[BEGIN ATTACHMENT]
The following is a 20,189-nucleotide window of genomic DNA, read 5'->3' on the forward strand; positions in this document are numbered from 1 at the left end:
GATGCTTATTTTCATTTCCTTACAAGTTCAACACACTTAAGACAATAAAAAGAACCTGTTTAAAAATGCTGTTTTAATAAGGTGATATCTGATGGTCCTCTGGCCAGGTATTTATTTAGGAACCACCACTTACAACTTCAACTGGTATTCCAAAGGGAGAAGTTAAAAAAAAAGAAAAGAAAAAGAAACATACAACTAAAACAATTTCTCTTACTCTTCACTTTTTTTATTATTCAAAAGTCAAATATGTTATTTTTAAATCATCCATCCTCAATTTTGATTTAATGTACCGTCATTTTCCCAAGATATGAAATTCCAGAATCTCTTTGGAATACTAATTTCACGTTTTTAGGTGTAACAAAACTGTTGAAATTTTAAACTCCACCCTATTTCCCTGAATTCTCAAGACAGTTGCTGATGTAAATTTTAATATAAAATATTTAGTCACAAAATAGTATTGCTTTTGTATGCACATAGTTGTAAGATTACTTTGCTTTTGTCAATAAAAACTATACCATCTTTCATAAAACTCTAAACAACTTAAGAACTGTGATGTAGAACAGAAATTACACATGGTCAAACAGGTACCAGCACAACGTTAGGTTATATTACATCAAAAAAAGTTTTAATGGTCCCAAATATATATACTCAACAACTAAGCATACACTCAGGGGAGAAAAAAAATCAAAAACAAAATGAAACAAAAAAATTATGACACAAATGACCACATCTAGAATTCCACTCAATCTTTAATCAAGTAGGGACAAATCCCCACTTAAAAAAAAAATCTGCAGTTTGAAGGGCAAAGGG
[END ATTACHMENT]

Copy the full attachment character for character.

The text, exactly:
The following is a 20,189-nucleotide window of genomic DNA, read 5'->3' on the forward strand; positions in this document are numbered from 1 at the left end:
GATGCTTATTTTCATTTCCTTACAAGTTCAACACACTTAAGACAATAAAAAGAACCTGTTTAAAAATGCTGTTTTAATAAGGTGATATCTGATGGTCCTCTGGCCAGGTATTTATTTAGGAACCACCACTTACAACTTCAACTGGTATTCCAAAGGGAGAAGTTAAAAAAAAAGAAAAGAAAAAGAAACATACAACTAAAACAATTTCTCTTACTCTTCACTTTTTTTATTATTCAAAAGTCAAATATGTTATTTTTAAATCATCCATCCTCAATTTTGATTTAATGTACCGTCATTTTCCCAAGATATGAAATTCCAGAATCTCTTTGGAATACTAATTTCACGTTTTTAGGTGTAACAAAACTGTTGAAATTTTAAACTCCACCCTATTTCCCTGAATTCTCAAGACAGTTGCTGATGTAAATTTTAATATAAAATATTTAGTCACAAAATAGTATTGCTTTTGTATGCACATAGTTGTAAGATTACTTTGCTTTTGTCAATAAAAACTATACCATCTTTCATAAAACTCTAAACAACTTAAGAACTGTGATGTAGAACAGAAATTACACATGGTCAAACAGGTACCAGCACAACGTTAGGTTATATTACATCAAAAAAAGTTTTAATGGTCCCAAATATATATACTCAACAACTAAGCATACACTCAGGGGAGAAAAAAAATCAAAAACAAAATGAAACAAAAAAATTATGACACAAATGACCACATCTAGAATTCCACTCAATCTTTAATCAAGTAGGGACAAATCCCCACTTAAAAAAAAAATCTGCAGTTTGAAGGGCAAAGGG